As a postgraduate research student, you will normally have two supervisors, with whom you work closely throughout your degree.
All new postgraduate researchers are allocated a principal supervisor when accepted for admission. Many are allocated a second supervisor at the same time, although a decision on the second supervisor may be delayed until an appropriate point in Year 1.
At least one supervisor will be from your main subject area. However it is possible to arrange joint supervision with someone from another subject area whose expertise is especially relevant to the research topic. Decisions on supervision are made in consultation with the supervisor and adviser.
Working with your supervisors
Working with supervisors is central to your student career. The supervisors’ role is to provide guidance on the structure and content of your thesis.
This will usually include:
- agreeing a suitable programme of study and appropriate training with you
- giving comments and suggestions on your written work
- ensuring that the end of first year review, and subsequent annual reviews, are held and reported properly
- supporting you to plan and manage your research effectively, with the aim of submitting your thesis within the expected period
- being the first point of contact if there are any problems - whether intellectual, practical or emotional - you may want to discuss
- applying for any suspensions or extensions of study that may be deemed necessary
- giving guidance on academic publishing and careers, and providing references for job applications after completion of the degree
Supervision will usually include a review of written work, submitted in advance by you.
You should normally meet with your supervisor for at least one hour each month (or equivalent).
Staying in contact with your supervisors
Yourself and your supervisors are jointly responsible for staying in touch throughout the period of study. You should arrange to meet regularly, and exchange frequent correspondence if you are away on fieldwork.
It is important that both supervisors know how to reach you at all times. It is also important that the supervisors keep you informed of any periods when they will be away from the University.
Individual supervisors differ greatly in their styles of supervision. Some prefer very frequent meetings and more structured tasks for you; others prefer more informal ways of working.
Some are more directive, while others see their role more as encouraging and enabling.
Patterns of supervision
Second supervisors may assume very different roles. Sometimes they become more important than the first supervisor; sometimes both supervisors choose to meet you together for supervision; and sometimes the role entails a more limited input to the postgraduate researcher's work.
There are generally two standard patterns of supervision in the School.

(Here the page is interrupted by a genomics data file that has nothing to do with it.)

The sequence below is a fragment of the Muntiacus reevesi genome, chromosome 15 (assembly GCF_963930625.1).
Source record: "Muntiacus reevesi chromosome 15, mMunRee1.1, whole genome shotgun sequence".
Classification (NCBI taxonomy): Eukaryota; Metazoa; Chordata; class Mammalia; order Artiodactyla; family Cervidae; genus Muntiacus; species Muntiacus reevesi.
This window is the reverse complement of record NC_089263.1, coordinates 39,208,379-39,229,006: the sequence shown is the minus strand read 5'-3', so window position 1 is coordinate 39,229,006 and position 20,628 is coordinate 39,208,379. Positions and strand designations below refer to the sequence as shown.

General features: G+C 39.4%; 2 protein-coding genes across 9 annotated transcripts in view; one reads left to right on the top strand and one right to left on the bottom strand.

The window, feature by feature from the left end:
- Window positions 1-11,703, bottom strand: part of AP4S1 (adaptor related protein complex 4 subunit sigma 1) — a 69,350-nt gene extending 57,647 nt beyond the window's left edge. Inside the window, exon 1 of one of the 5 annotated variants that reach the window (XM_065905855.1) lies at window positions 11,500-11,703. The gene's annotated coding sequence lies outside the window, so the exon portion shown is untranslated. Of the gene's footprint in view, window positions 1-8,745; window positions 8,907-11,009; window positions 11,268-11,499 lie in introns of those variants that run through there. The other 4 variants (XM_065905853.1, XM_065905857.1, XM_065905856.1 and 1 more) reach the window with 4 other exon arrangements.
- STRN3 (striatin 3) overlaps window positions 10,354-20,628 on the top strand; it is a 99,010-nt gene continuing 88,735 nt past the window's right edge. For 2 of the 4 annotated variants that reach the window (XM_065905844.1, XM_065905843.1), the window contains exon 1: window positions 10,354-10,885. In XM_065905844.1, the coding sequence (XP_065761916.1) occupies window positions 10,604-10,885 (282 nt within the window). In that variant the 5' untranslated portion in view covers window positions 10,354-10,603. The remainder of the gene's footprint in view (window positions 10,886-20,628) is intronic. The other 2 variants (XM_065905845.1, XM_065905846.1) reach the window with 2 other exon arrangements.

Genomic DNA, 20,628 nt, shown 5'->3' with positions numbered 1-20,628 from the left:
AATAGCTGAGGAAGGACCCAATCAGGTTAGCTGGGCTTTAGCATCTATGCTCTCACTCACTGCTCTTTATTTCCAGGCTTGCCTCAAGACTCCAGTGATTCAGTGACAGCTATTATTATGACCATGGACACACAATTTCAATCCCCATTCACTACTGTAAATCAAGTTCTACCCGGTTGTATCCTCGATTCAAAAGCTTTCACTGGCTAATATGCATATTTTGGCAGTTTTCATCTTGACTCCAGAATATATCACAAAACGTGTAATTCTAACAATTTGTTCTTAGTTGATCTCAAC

- Supervisors will work jointly as 'co-supervisors', and each will attend every monthly meeting.
- One supervisor will act very much as first supervisor, holding monthly supervisions and taking principal responsibility for managing your progress, while the other will take a more secondary role.
Under the second arrangement, you should expect to meet your second supervisor once each semester, either in conjunction with your first supervisor or separately.
Suiting your needs
Whatever the pattern of supervision that develops, it is vital that it suits the specific needs of you at the time, and that both parties discuss and negotiate how best to work. What works well for one student may not be appropriate for another.
What you need from your supervisors may well vary over different stages of the degree. The supervisory relationship is an evolving one. It is therefore crucial to a successful relationship that you learn to say what you need from your supervisors, and that supervisors be flexible and open enough to respond constructively.
University Code of Practice for Supervisors and Research Students
All research students and supervisors should make themselves familiar with the sections on supervisors in the University Code of Practice for Supervisors and Research Students (PDF).
The subject area Postgraduate Advisor is responsible for administering the PhD and MPhil programmes in each subject area in the School.
The Advisor is responsible for:
- the smooth running of admissions
- progress reviews for ongoing research students
- programme evaluation
- curriculum development
In addition, the Postgraduate Advisor is available to all research students as their first line of pastoral support and advice for any scholarly or personal issues which may arise.
These may include advice with course or topic choices at critical stages in the programme, but may equally relate to less routine matters.
It is your responsibility to inform the Postgraduate Advisor immediately of any problems which are interfering with your coursework or progress through the programme, including any religious or medical requirements that might affect your participation in any aspects of the programme.